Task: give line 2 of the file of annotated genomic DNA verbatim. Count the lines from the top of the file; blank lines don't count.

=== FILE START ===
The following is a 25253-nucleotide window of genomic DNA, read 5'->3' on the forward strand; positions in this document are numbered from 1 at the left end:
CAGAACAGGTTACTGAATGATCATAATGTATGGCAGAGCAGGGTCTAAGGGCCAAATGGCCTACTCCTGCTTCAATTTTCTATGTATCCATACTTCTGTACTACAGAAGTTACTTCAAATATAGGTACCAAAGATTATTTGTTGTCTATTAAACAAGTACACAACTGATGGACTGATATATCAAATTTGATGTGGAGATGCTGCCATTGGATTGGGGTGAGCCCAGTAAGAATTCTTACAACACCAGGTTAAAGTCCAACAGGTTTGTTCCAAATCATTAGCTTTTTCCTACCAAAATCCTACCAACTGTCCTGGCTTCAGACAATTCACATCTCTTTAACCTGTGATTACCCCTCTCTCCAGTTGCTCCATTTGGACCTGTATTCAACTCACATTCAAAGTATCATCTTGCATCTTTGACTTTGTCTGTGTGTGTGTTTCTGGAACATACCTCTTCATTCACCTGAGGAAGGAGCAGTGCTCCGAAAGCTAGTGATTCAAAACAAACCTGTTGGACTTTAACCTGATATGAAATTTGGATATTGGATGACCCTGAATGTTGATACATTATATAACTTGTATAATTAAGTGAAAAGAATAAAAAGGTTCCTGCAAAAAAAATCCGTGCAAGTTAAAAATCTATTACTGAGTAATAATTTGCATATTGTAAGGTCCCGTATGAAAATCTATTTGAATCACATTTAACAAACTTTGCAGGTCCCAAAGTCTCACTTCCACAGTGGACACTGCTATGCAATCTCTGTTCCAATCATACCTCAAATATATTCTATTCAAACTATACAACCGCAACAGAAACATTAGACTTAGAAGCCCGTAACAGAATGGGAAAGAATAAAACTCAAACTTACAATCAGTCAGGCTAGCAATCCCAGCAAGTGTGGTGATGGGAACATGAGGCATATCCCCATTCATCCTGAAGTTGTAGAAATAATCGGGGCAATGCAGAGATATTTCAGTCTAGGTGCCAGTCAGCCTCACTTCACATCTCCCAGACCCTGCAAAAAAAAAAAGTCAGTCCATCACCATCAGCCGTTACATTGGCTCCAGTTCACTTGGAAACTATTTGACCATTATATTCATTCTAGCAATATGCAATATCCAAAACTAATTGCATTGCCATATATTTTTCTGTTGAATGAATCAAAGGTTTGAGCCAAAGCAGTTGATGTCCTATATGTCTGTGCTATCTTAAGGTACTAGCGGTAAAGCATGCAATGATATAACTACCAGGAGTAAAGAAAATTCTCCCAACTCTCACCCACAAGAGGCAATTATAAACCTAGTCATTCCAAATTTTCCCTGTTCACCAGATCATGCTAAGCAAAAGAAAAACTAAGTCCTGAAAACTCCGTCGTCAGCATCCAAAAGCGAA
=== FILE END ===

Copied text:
CAGAACAGGTTACTGAATGATCATAATGTATGGCAGAGCAGGGTCTAAGGGCCAAATGGCCTACTCCTGCTTCAATTTTCTATGTATCCATACTTCTGTACTACAGAAGTTACTTCAAATATAGGTACCAAAGATTATTTGTTGTCTATTAAACAAGTACACAACTGATGGACTGATATATCAAATTTGATGTGGAGATGCTGCCATTGGATTGGGGTGAGCCCAGTAAGAATTCTTACAACACCAGGTTAAAGTCCAACAGGTTTGTTCCAAATCATTAGCTTTTTCCTACCAAAATCCTACCAACTGTCCTGGCTTCAGACAATTCACATCTCTTTAACCTGTGATTACCCCTCTCTCCAGTTGCTCCATTTGGACCTGTATTCAACTCACATTCAAAGTATCATCTTGCATCTTTGACTTTGTCTGTGTGTGTGTTTCTGGAACATACCTCTTCATTCACCTGAGGAAGGAGCAGTGCTCCGAAAGCTAGTGATTCAAAACAAACCTGTTGGACTTTAACCTGATATGAAATTTGGATATTGGATGACCCTGAATGTTGATACATTATATAACTTGTATAATTAAGTGAAAAGAATAAAAAGGTTCCTGCAAAAAAAATCCGTGCAAGTTAAAAATCTATTACTGAGTAATAATTTGCATATTGTAAGGTCCCGTATGAAAATCTATTTGAATCACATTTAACAAACTTTGCAGGTCCCAAAGTCTCACTTCCACAGTGGACACTGCTATGCAATCTCTGTTCCAATCATACCTCAAATATATTCTATTCAAACTATACAACCGCAACAGAAACATTAGACTTAGAAGCCCGTAACAGAATGGGAAAGAATAAAACTCAAACTTACAATCAGTCAGGCTAGCAATCCCAGCAAGTGTGGTGATGGGAACATGAGGCATATCCCCATTCATCCTGAAGTTGTAGAAATAATCGGGGCAATGCAGAGATATTTCAGTCTAGGTGCCAGTCAGCCTCACTTCACATCTCCCAGACCCTGCAAAAAAAAAAAGTCAGTCCATCACCATCAGCCGTTACATTGGCTCCAGTTCACTTGGAAACTATTTGACCATTATATTCATTCTAGCAATATGCAATATCCAAAACTAATTGCATTGCCATATATTTTTCTGTTGAATGAATCAAAGGTTTGAGCCAAAGCAGTTGATGTCCTATATGTCTGTGCTATCTTAAGGTACTAGCGGTAAAGCATGCAATGATATAACTACCAGGAGTAAAGAAAATTCTCCCAACTCTCACCCACAAGAGGCAATTATAAACCTAGTCATTCCAAATTTTCCCTGTTCACCAGATCATGCTAAGCAAAAGAAAAACTAAGTCCTGAAAACTCCGTCGTCAGCATCCAAAAGCGAA